My wildcat census study in Costa Rica proved that our domestic cat is similar to their wildcat counterparts in so many ways, but studying other species is just as important to understanding a particular one that you may be interested in. As Dawkins once pointed out – the difference between species is by degree, not kind. An animal behavior professional who attends university (either online or in-person) to study in the field of animal behavior will study many species as opposed to just one because learning about animal psychology includes comparative study between species, and the fundamentals of genetics and how animals learn.
There are many courses on bird behavior and dog behavior – but on many levels cats learn very much the same way as other species do. Also, as with other species, factors like external (e.g. environment) and internal (e.g. genetics) drive their behavior in both similar and different ways.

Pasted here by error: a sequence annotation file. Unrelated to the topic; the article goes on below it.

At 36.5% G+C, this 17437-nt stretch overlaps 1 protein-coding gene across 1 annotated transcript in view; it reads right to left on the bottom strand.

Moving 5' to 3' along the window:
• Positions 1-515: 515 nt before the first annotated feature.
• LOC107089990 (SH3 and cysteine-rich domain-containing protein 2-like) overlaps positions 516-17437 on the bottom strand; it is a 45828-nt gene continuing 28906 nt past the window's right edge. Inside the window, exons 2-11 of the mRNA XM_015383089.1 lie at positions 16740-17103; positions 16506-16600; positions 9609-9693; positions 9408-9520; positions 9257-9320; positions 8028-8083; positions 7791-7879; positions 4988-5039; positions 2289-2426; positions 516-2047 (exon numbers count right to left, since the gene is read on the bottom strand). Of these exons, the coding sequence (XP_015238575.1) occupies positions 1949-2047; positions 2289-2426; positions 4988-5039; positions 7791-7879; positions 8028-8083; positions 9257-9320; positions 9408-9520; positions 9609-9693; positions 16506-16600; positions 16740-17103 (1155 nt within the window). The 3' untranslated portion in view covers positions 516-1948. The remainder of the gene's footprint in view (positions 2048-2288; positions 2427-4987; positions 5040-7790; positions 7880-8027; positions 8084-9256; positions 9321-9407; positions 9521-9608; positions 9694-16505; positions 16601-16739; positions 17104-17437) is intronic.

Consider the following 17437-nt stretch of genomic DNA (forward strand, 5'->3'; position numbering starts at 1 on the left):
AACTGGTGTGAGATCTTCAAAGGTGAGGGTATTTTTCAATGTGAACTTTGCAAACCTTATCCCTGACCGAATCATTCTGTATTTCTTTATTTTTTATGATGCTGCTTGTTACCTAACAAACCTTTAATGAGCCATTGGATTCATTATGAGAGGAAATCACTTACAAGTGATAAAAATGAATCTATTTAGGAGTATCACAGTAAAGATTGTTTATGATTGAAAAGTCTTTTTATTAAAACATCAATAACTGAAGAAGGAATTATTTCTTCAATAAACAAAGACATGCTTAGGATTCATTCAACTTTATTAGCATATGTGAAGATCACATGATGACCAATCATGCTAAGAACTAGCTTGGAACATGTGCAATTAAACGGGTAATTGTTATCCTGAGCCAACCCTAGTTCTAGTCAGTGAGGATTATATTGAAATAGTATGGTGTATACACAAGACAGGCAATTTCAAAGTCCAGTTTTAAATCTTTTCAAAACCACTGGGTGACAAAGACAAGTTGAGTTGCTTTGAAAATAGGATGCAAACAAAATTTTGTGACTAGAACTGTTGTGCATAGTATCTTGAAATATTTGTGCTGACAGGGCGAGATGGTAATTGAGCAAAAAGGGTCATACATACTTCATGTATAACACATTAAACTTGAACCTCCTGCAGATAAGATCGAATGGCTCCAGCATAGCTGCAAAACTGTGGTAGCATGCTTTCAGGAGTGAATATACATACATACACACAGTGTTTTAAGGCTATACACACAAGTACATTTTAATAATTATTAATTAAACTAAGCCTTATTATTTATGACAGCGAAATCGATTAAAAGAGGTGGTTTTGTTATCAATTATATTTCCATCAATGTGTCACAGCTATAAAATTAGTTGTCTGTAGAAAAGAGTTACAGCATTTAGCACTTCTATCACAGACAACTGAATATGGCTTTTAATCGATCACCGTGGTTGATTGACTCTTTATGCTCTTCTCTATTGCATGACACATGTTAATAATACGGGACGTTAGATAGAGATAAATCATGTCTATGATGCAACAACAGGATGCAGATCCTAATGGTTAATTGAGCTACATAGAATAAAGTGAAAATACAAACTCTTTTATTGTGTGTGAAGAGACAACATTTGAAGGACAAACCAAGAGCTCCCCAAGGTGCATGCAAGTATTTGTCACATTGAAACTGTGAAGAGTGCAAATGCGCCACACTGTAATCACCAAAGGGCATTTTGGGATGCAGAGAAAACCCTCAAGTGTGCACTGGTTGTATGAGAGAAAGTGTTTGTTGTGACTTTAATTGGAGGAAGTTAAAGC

Understanding a cat’s evolutionary environment is a big part of understanding domestic cat behavior (as well as other species), how they think, and what they need in captivity to be happy without prolonged stress in their lives. You will see many similarities among different species in this regard.
My experience at Harvard University and at Harvard University Extension School animal cognition course, “The Cognitive Dog: Savants or Slackers?”, you could attend in Harvard Yard in-person or through their extension school (one of their 12 schools at Harvard) – I did both. This course was a popular success as one of their most registered extension Psych courses (82 students registered only second to 84 students registered to Intro to Psych). To receive a citation in animal cognition back in 2007 three courses were required (2 bird and 1 dog course). Irene Pepperberg (Alex and Me) and Bruce Blumberg were the amazing instructors for those courses.
Oxford University 2019 – Dept. for Continuing Education – Animal Behavior and Psychology.
University of Edinburgh – Royal School of Veterinary Studies: Study of Animal Behavior and Animal Welfare Course – Cat Behavior
External Factors that Drive Animal Behavior and Abnormal Behavior and Early Life Environment Enriched Habitats: Sensory, cognitive, social, physical, occupational, feeding. Internal Factors and Animal Behavior (Tigers, Bear, Lizards, Primates). Study of genetics, animal cognition, emotional status, health status, and physiological status.